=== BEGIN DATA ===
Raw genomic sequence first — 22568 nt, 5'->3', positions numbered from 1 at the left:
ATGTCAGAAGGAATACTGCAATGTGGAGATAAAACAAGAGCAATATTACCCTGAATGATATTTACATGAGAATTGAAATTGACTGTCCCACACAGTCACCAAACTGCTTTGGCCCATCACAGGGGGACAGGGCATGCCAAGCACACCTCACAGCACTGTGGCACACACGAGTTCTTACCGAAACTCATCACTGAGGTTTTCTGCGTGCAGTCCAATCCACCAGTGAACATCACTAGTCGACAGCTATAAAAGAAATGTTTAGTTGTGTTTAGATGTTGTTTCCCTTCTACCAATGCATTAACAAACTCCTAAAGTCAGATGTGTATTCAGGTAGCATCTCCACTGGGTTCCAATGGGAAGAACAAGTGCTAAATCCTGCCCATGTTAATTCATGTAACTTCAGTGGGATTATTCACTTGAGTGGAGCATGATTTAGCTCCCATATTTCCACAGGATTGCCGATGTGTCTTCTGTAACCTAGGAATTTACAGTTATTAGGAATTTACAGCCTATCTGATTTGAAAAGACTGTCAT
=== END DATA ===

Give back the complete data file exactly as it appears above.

Raw genomic sequence first — 22568 nt, 5'->3', positions numbered from 1 at the left:
ATGTCAGAAGGAATACTGCAATGTGGAGATAAAACAAGAGCAATATTACCCTGAATGATATTTACATGAGAATTGAAATTGACTGTCCCACACAGTCACCAAACTGCTTTGGCCCATCACAGGGGGACAGGGCATGCCAAGCACACCTCACAGCACTGTGGCACACACGAGTTCTTACCGAAACTCATCACTGAGGTTTTCTGCGTGCAGTCCAATCCACCAGTGAACATCACTAGTCGACAGCTATAAAAGAAATGTTTAGTTGTGTTTAGATGTTGTTTCCCTTCTACCAATGCATTAACAAACTCCTAAAGTCAGATGTGTATTCAGGTAGCATCTCCACTGGGTTCCAATGGGAAGAACAAGTGCTAAATCCTGCCCATGTTAATTCATGTAACTTCAGTGGGATTATTCACTTGAGTGGAGCATGATTTAGCTCCCATATTTCCACAGGATTGCCGATGTGTCTTCTGTAACCTAGGAATTTACAGTTATTAGGAATTTACAGCCTATCTGATTTGAAAAGACTGTCAT